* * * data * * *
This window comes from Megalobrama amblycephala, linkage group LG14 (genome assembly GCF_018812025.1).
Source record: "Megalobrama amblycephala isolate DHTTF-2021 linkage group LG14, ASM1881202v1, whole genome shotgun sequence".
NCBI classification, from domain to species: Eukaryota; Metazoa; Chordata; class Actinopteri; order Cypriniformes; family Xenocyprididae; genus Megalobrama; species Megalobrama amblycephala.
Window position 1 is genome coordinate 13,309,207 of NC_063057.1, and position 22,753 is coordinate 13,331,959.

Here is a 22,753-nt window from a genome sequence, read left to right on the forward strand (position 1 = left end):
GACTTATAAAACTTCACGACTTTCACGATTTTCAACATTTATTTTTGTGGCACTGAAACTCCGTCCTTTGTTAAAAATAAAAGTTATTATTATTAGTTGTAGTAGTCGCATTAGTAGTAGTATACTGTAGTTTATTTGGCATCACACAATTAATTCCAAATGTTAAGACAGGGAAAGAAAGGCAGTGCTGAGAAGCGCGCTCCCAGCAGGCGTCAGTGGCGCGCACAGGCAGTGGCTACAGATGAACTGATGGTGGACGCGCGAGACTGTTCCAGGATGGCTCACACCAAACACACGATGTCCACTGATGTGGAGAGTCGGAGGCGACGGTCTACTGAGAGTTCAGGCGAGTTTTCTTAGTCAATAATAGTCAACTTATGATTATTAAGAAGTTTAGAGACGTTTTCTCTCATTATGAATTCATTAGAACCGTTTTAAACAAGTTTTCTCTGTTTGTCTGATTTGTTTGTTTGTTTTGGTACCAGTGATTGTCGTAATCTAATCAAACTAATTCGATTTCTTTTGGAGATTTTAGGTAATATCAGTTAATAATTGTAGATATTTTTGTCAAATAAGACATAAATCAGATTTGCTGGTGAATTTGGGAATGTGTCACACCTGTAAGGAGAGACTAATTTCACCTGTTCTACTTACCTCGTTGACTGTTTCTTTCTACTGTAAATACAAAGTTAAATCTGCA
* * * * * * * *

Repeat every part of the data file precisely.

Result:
This window comes from Megalobrama amblycephala, linkage group LG14 (genome assembly GCF_018812025.1).
Source record: "Megalobrama amblycephala isolate DHTTF-2021 linkage group LG14, ASM1881202v1, whole genome shotgun sequence".
NCBI classification, from domain to species: Eukaryota; Metazoa; Chordata; class Actinopteri; order Cypriniformes; family Xenocyprididae; genus Megalobrama; species Megalobrama amblycephala.
Window position 1 is genome coordinate 13,309,207 of NC_063057.1, and position 22,753 is coordinate 13,331,959.

Here is a 22,753-nt window from a genome sequence, read left to right on the forward strand (position 1 = left end):
GACTTATAAAACTTCACGACTTTCACGATTTTCAACATTTATTTTTGTGGCACTGAAACTCCGTCCTTTGTTAAAAATAAAAGTTATTATTATTAGTTGTAGTAGTCGCATTAGTAGTAGTATACTGTAGTTTATTTGGCATCACACAATTAATTCCAAATGTTAAGACAGGGAAAGAAAGGCAGTGCTGAGAAGCGCGCTCCCAGCAGGCGTCAGTGGCGCGCACAGGCAGTGGCTACAGATGAACTGATGGTGGACGCGCGAGACTGTTCCAGGATGGCTCACACCAAACACACGATGTCCACTGATGTGGAGAGTCGGAGGCGACGGTCTACTGAGAGTTCAGGCGAGTTTTCTTAGTCAATAATAGTCAACTTATGATTATTAAGAAGTTTAGAGACGTTTTCTCTCATTATGAATTCATTAGAACCGTTTTAAACAAGTTTTCTCTGTTTGTCTGATTTGTTTGTTTGTTTTGGTACCAGTGATTGTCGTAATCTAATCAAACTAATTCGATTTCTTTTGGAGATTTTAGGTAATATCAGTTAATAATTGTAGATATTTTTGTCAAATAAGACATAAATCAGATTTGCTGGTGAATTTGGGAATGTGTCACACCTGTAAGGAGAGACTAATTTCACCTGTTCTACTTACCTCGTTGACTGTTTCTTTCTACTGTAAATACAAAGTTAAATCTGCA